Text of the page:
The case is People of the State of New York v. Doherty, 04800-2005, New York State Supreme Court, County of New York (Manhattan).
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Stanford Professor Stung by Fund Wins $2.2 Million From Bank
A First Republic Bank unit was ordered to pay a retired Stanford University professor and his wife $2.18 million after arbitrators found the firm gave them only a “fleeting and slapdash” explanation of a municipal bond fund that imploded during the credit crisis in 2008.
Eight months after Elliott and Rhoda Levinthal entrusted $3 million to a leveraged investment vehicle called TW Tax Advantaged Fund LLC, it collapsed, an American Arbitration Association panel wrote in a July 2 ruling. Evidence shows workers at First Republic didn’t try to fully grasp risks in the fund they designed, the panel found. The firm also inadequately trained a saleswoman who dealt with the Levinthals, and didn’t ensure they understood the investment.
The education offered to the Levinthals “was fleeting and slapdash,” arbitrators wrote. “An investment in a highly complex and concededly risky product like the fund, sold in this fashion, is by definition unsuitable” for someone with their experience and objectives.
Greg Berardi, a spokesman for the San Francisco-based company, declined to comment. Bank of America Corp. acquired First Republic Bank while buying Merrill Lynch & Co. last year, and sold it last week to an investor group that included founder James H. Herbert II.
Elliott Levinthal, 88, is a professor emeritus of mechanical engineering at Stanford. He and his wife endowed Levinthal Hall, a lecture hall at the Stanford Humanities Center.
The panel ordered First Republic Securities to pay the couple and their trust $2.1 million in compensatory damages, plus $78,153 in fees and expenses.
About 35 retail mutual funds marketed as leveraged municipal arbitrage strategies have failed in recent years, said Craig McCann of the Securities and Litigation Consulting Group Inc., a Virginia consulting firm that testified for the Levinthals in the arbitration. Brokerage firms sold the funds as “higher-yielding alternatives to conventional municipal bond portfolios with little, if any risk,” he said in a 2009 report.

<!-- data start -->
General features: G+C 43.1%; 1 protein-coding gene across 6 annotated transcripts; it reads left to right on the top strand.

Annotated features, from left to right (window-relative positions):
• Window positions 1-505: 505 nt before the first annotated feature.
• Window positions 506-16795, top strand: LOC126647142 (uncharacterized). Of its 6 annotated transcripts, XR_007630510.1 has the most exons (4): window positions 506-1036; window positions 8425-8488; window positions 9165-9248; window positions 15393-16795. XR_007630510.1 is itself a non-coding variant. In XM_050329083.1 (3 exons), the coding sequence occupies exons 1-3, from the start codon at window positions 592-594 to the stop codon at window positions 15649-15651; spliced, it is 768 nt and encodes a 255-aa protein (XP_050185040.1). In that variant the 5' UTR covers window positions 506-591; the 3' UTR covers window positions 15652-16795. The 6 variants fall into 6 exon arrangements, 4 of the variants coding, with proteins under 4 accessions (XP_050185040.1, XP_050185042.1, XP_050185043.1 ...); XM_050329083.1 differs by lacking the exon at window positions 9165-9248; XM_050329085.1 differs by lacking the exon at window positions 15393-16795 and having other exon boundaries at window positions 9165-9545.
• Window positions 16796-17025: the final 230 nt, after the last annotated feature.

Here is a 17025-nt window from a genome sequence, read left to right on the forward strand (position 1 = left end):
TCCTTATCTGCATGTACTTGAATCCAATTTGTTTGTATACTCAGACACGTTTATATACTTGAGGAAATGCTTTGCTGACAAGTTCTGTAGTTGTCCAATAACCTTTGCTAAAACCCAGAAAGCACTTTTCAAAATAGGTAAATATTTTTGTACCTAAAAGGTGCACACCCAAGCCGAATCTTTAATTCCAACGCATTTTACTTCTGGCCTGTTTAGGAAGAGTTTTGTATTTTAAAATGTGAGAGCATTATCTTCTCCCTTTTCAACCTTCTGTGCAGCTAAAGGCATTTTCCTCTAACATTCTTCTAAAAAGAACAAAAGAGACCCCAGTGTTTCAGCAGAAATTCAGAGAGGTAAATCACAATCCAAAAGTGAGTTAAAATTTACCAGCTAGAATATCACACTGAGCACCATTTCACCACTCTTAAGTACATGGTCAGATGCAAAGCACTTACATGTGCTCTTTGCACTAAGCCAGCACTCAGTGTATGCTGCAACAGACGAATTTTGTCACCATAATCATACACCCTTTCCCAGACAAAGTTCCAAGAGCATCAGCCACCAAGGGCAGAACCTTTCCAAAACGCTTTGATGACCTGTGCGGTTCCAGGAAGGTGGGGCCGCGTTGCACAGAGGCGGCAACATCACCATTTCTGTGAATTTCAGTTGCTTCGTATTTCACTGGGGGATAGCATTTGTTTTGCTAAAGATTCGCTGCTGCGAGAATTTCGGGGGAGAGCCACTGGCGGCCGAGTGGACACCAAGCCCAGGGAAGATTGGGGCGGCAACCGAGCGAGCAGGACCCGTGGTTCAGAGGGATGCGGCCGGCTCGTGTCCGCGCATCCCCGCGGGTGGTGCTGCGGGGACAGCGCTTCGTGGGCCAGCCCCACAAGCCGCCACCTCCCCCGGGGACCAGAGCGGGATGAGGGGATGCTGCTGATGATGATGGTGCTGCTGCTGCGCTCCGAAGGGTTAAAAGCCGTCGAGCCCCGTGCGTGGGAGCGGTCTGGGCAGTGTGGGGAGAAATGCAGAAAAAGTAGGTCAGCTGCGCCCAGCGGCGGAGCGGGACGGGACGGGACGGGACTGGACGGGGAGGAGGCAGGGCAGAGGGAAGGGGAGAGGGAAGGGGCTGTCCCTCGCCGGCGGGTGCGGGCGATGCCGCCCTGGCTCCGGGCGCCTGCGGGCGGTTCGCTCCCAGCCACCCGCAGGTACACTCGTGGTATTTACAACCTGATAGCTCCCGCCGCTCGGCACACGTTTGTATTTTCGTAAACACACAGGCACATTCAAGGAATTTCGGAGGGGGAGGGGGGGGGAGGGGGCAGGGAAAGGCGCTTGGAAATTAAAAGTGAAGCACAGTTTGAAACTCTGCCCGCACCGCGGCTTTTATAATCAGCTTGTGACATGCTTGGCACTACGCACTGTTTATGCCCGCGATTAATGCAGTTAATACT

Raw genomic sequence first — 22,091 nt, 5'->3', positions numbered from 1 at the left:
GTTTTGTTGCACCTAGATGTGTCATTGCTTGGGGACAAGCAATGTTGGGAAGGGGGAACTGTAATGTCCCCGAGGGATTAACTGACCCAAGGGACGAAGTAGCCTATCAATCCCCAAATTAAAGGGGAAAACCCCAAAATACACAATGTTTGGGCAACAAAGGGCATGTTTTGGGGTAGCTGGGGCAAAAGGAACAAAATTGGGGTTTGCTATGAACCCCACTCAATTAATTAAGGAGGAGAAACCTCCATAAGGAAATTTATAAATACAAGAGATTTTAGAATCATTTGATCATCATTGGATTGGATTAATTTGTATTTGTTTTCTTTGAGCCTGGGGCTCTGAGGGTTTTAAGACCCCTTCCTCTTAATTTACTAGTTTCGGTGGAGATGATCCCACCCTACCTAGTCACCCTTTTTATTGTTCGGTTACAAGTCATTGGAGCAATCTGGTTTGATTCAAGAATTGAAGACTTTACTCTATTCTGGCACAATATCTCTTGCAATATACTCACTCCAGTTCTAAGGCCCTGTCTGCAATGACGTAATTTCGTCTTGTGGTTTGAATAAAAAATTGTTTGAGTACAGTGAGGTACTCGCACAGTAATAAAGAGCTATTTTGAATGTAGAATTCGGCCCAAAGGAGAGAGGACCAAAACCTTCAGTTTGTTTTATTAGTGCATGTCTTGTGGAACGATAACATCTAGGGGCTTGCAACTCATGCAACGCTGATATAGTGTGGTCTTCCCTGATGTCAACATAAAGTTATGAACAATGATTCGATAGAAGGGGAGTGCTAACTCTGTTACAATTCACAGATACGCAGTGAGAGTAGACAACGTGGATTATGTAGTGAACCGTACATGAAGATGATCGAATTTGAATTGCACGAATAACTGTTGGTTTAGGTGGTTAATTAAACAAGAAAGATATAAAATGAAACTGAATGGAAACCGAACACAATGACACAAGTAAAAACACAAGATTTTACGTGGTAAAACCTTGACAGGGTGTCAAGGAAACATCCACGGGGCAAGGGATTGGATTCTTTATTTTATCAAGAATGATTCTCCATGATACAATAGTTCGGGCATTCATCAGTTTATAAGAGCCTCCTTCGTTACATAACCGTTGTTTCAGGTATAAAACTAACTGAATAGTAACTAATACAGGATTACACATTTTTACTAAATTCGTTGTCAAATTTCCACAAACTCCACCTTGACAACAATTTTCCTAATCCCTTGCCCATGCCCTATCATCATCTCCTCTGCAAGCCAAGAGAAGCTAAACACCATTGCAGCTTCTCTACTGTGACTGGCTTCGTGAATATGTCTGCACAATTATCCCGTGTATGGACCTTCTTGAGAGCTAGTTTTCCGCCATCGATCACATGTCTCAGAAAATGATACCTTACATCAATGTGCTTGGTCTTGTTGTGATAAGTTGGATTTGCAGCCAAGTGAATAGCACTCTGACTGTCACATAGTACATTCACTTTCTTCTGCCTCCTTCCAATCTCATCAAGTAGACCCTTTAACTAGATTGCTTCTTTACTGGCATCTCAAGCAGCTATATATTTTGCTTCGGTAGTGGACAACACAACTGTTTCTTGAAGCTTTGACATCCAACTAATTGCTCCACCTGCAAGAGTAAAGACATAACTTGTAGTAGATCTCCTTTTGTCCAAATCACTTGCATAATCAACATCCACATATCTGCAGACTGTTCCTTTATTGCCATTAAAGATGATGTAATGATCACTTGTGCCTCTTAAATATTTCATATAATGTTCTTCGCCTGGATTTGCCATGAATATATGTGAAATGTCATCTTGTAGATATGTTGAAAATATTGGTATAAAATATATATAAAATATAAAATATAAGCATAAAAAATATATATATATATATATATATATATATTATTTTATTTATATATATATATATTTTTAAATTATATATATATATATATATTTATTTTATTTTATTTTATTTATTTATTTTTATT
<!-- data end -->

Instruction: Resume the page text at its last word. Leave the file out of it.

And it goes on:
Skilled Healthcare Falls After $671 Million Verdict
Skilled Healthcare Group Inc. plunged the most since its initial public offering in New York trading after a California jury returned a $671 million jury verdict against the nursing- home operator.
Skilled Healthcare dropped $4.70, or 76 percent, to $1.52 yesterday on the New York Stock Exchange, the largest intraday decline since the shares went on sale in May 2007. They peaked in August 2008 at $17.17.
The plaintiffs accused Skilled Healthcare of improperly staffing 22 California facilities. A Humboldt County jury July 6 found the company liable for $613 million in statutory damages, the maximum allowed by state law, and $58 million for restitution. Skilled Healthcare, based in Foothill Ranch, California, said yesterday it will appeal.
“We strongly disagree with the outcome of this legal matter and we intend to vigorously challenge it,” Chief Executive Officer Boyd Hendrickson said in a statement. The company believes “our facilities are appropriately staffed,” he said.
The verdict is the largest jury award in the U.S. this year, according to data compiled by Bloomberg. Skilled Healthcare said the award exceeds the policy limits of its insurance. The jury will return later to determine punitive damages, said the company, which posted a net loss of $133 million last year on revenue of $759.8 million.
The lawsuit was filed in 2006 on behalf of current and former residents of 22 Skilled Healthcare operations in California, plaintiffs’ attorney Tim Needham said. California law requires nursing homes to maintain staff at a rate of 3.2 nursing hours per patient per day, he said.
The case is Lavender v. Skilled Healthcare Group, DR060264, Superior Court, Humboldt County, California (Eureka).